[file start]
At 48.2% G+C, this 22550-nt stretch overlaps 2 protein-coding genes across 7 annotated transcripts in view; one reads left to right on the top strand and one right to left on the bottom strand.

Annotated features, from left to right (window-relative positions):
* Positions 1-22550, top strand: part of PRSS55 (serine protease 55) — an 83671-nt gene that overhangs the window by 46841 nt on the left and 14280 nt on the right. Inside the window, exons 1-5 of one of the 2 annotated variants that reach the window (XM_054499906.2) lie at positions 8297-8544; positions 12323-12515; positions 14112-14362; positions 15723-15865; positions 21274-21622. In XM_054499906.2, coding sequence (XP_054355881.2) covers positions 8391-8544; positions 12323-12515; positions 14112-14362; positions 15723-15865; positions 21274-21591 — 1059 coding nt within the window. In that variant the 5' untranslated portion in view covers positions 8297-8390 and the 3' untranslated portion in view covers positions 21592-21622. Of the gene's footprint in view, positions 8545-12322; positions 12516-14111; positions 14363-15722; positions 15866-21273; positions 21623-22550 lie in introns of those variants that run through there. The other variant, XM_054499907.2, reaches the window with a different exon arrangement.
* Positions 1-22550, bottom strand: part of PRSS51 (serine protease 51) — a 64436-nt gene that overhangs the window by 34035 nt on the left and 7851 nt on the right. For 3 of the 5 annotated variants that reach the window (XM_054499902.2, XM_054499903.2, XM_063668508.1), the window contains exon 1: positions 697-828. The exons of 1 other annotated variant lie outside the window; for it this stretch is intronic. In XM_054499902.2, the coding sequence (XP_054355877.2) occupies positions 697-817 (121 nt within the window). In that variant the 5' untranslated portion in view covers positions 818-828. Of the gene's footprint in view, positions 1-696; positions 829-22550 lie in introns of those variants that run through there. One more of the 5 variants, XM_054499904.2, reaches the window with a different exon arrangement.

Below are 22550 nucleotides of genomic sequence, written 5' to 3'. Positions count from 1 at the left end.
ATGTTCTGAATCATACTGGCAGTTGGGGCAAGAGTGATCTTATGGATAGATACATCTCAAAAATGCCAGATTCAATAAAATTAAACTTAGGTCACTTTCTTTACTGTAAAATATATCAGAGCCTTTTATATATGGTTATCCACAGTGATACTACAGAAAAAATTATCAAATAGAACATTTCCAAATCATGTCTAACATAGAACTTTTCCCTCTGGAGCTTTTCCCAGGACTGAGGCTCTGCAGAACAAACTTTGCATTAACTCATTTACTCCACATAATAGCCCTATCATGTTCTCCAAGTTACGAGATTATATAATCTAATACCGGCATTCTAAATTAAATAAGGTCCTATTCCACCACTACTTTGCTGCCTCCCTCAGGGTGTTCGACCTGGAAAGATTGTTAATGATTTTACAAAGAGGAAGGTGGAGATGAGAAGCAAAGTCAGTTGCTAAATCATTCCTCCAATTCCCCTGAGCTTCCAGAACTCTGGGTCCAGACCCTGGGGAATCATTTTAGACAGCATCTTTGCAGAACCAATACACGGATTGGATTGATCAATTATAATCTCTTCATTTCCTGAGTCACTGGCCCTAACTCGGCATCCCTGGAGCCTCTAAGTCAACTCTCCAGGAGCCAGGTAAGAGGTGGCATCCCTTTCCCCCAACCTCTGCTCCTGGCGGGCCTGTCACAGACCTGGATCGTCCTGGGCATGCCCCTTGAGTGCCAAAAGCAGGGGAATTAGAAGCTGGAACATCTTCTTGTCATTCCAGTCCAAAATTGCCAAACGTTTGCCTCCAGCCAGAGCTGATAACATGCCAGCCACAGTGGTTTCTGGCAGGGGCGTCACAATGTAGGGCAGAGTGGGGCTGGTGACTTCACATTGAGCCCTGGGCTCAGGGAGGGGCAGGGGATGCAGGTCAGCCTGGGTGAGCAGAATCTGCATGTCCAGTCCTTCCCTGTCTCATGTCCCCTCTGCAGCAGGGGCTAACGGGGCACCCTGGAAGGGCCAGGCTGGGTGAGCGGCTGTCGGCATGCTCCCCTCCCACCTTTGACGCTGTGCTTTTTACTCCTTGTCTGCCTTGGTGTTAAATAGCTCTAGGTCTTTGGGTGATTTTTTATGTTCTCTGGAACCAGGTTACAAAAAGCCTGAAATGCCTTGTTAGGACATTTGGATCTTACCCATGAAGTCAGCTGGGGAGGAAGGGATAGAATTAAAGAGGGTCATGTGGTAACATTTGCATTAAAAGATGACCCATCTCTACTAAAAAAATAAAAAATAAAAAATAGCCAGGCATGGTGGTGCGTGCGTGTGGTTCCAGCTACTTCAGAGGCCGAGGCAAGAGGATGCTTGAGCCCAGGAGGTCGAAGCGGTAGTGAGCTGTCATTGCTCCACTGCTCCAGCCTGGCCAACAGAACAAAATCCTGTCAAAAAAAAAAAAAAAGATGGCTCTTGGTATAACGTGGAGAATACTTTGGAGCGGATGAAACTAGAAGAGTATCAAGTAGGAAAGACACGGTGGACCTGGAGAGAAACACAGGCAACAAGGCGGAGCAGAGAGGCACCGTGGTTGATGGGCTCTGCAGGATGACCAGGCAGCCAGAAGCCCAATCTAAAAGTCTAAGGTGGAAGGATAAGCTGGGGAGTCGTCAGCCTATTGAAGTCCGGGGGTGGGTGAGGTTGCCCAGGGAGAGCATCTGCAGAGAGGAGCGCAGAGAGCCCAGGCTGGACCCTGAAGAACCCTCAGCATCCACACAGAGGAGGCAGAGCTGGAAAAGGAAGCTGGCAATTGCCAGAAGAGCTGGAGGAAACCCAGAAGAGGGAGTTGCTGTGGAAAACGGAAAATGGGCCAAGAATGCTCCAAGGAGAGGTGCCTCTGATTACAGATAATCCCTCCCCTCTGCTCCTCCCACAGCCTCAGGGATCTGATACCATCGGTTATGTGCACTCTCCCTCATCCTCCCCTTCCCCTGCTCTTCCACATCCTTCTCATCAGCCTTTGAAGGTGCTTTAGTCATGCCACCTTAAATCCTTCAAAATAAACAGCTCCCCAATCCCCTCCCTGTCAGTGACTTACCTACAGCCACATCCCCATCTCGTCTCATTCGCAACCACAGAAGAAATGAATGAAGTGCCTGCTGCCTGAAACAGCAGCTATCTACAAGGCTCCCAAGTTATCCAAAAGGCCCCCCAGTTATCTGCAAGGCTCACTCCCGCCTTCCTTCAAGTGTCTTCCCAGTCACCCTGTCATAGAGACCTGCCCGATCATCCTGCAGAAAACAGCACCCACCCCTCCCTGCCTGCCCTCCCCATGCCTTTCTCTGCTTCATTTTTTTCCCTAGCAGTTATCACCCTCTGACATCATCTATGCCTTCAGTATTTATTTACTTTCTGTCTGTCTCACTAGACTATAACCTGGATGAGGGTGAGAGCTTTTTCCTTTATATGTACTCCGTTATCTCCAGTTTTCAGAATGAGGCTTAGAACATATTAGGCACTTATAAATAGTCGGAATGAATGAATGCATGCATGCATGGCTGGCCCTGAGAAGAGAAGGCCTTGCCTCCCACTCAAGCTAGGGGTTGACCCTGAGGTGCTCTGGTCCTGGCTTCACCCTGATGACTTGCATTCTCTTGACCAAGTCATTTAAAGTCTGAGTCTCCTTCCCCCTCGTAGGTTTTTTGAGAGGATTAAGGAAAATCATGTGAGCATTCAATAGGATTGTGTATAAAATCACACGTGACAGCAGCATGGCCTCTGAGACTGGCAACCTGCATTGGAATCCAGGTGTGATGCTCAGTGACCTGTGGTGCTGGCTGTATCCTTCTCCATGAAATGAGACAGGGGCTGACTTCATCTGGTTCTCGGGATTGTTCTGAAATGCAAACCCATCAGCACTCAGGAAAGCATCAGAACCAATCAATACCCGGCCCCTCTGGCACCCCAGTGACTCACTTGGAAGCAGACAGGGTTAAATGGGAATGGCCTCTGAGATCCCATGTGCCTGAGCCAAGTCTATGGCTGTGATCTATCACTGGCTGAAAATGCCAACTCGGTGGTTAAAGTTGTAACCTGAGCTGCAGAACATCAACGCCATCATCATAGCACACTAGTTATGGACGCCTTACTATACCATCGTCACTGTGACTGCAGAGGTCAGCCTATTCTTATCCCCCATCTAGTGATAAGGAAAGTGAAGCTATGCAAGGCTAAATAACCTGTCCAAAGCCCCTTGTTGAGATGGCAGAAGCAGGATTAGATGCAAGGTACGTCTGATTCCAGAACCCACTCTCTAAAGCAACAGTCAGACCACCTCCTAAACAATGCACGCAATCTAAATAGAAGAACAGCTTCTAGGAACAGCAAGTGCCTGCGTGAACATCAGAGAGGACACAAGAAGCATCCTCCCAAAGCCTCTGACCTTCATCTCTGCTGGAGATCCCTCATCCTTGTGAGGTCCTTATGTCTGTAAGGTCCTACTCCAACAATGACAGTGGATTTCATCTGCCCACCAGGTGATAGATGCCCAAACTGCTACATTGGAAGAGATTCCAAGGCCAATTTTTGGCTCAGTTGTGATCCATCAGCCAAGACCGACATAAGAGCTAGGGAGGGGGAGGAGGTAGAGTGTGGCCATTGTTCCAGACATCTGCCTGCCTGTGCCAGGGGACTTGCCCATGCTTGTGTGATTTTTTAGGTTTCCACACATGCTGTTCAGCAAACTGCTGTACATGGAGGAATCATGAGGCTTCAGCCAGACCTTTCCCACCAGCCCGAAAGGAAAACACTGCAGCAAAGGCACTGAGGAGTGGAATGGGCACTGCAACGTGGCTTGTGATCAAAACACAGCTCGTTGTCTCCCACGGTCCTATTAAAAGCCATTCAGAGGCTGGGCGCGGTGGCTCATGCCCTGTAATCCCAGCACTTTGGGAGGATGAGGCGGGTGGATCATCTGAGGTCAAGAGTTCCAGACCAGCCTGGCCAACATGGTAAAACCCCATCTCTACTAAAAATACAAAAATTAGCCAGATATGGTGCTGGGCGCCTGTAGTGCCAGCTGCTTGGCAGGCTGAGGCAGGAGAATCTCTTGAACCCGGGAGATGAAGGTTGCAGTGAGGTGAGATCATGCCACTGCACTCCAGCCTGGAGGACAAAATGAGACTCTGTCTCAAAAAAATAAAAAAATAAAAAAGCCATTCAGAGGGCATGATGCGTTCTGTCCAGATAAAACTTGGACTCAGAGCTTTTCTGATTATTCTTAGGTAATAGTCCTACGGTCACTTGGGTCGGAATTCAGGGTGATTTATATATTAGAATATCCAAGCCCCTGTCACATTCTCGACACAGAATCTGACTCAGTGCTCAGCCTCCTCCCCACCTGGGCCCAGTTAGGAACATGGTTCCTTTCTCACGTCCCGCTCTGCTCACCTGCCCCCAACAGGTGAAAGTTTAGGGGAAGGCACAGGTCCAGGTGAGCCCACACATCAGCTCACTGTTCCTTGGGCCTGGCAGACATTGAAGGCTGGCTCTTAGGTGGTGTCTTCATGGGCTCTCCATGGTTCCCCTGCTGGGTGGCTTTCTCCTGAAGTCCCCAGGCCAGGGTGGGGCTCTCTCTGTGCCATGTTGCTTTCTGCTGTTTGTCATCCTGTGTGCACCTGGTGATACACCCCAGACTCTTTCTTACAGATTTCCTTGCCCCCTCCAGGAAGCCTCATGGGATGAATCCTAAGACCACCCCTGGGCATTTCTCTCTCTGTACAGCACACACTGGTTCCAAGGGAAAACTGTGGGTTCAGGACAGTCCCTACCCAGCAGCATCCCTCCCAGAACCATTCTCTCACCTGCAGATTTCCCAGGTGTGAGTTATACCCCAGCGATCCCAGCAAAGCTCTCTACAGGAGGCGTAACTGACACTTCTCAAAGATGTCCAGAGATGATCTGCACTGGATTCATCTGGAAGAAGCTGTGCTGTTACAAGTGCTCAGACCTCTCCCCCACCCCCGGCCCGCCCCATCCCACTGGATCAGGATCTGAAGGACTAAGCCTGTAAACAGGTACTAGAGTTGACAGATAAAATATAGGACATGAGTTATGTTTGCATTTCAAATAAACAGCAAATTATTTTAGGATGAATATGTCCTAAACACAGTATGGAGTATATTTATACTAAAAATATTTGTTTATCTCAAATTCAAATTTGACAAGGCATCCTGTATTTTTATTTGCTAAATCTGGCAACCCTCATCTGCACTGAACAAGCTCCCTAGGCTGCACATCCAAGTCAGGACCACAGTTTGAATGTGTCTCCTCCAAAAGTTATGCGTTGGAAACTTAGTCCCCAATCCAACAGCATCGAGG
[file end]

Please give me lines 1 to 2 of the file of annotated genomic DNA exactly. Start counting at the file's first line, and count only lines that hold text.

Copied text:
At 48.2% G+C, this 22550-nt stretch overlaps 2 protein-coding genes across 7 annotated transcripts in view; one reads left to right on the top strand and one right to left on the bottom strand.

Annotated features, from left to right (window-relative positions):